Europe South Asia Asia Pacific Americas Middle East Africa BBC Homepage World Service Education



Front Page

World

UK

UK Politics

Business

Sci/Tech

Health

Education

Sport

Entertainment

Talking Point
On Air
Feedback
Low Graphics
Help

Thursday, August 13, 1998 Published at 17:14 GMT 18:14 UK


Health

Leukaemia toddler in groundbreaking operation

Umbilical cord blood banks could save lives

A two-year-old leukaemia patient has become the first child in the UK to receive an umbilical cord transplant from an unrelated baby.

Jake Parkin from Sheffield was diagnosed with juvenile chronic myeloid leukaemia, a rare form of leukaemia, which did not respond to chemotherapy.

Doctors did not think he had time to wait for a bone marrow transplant - the usual treatment in such cases - so instead he was given an umbilical cord transplant from an American newborn baby.

The blood, which was squeezed out of the afterbirth, contains a high concentration of the stem cells necessary to promote new growth of blood cells and boost the immune system.

Stem cells are also an important component of bone marrow transplants.

Frozen blood

The blood from the Missouri baby was found to be a 95% match for Jake. It was frozen and flown over in a special sub-zero container.

It was then thawed at Sheffield Children's Hospital and grafted to Jake in a groundbreaking operation.

To avoid infection, Jake had to stay in isolation until his blood count reached an acceptable level.

Doctors say there are early signs that the transplant has taken and Jake has been allowed home, although he has to go to the hospital for check-ups.

His mother Cheryl said: "We have trouble holding Jake down now.

"He thinks his hospital bed is a trampoline and he was desperate to get out of isolation and onto the ward to play with some new toys. It is so lovely to see him getting back to his old self."

Charity

Worldwide only around 100 cord blood transplants have been carried out from an unrelated donor.

There have been three cord blood transplants in the UK. The first two were from sibling babies.

Jake's parents have agreed to publicise his case to highlight the work of Sheffield charity PACT (The Parents' Association of Children with Tumours and Leukaemia).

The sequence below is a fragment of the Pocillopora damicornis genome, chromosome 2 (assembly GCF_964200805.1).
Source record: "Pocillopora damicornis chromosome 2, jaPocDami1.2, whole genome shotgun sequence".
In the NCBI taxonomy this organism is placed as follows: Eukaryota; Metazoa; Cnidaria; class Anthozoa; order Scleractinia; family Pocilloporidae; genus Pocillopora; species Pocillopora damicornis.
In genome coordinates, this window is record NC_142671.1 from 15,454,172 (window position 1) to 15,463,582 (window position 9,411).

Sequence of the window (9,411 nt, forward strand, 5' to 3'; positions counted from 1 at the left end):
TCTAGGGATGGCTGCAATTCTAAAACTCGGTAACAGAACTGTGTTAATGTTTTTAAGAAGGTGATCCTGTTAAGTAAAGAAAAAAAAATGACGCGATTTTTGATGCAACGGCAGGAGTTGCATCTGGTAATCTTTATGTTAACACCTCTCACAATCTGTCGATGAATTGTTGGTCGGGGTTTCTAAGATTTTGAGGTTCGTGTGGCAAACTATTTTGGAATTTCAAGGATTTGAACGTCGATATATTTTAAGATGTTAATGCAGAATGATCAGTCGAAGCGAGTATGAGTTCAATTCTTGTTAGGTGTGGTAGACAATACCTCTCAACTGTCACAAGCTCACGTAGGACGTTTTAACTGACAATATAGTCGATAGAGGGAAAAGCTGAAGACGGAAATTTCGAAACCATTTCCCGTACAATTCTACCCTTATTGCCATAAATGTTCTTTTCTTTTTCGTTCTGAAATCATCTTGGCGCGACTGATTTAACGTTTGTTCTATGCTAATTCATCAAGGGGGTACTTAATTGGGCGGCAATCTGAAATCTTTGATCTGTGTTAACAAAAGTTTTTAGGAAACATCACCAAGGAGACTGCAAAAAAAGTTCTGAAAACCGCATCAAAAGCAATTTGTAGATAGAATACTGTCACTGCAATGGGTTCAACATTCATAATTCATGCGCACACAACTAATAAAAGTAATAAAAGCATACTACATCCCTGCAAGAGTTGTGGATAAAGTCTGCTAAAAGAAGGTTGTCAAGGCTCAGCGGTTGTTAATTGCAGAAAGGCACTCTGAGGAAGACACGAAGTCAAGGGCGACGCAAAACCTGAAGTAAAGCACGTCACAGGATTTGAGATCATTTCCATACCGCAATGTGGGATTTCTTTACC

The charity provides facilities, such as kitchen and phone, for parents while their children are in hospital. They also put up families who come from outside the area.

The Leukaemia Research Fund said Jake's operation was "very exciting".

It is carrying out major research into cord blood transplants.

Great hopes

"We have great hopes for this operation," said a spokesman, adding that the match between patient and donor does not have to be so tight in cord blood transplants as in bone marrow transplants


[ image: The blood from the afterbirth is high in stem cells]
The blood from the afterbirth is high in stem cells
He said there were areas that needed improvement. No adult with leukaemia has ever had the operation in the UK, for example.

This is because it is believed more stem cells are needed than can be found in one cord blood sample.

Research is going on into whether cells can be grown artificially or samples can be mixed together.

Three cord blood banks are up and running in the UK and others are in the pipeline.

The Leukaemia Research Fund hopes that in the future there could be blood transplants "off the peg" from cord blood banks.



Advanced options | Search tips




Back to top | BBC News Home | BBC Homepage | ©


Health Contents

Background Briefings
Medical notes
Relevant Stories

03 Aug 98 | Health
Hospital needs cash to save lives

21 Jul 98 | Health
Radiation cancer link

01 Jun 98 | Latest News
A vaccine for blood cancer?





Internet Links

Leukaemia Research Fund

Sheffield Children's Hospital

Leukaemia: the facts


The BBC is not responsible for the content of external internet sites.




In this section

Disability in depth

Spotlight: Bristol inquiry

Antibiotics: A fading wonder

Mental health: An overview

Alternative medicine: A growth industry

The meningitis files

Long-term care: A special report

Aids up close

From cradle to grave

NHS reforms: A guide

NHS Performance 1999

From Special Report
NHS in crisis: Special report

British Medical Association conference '99

Royal College of Nursing conference '99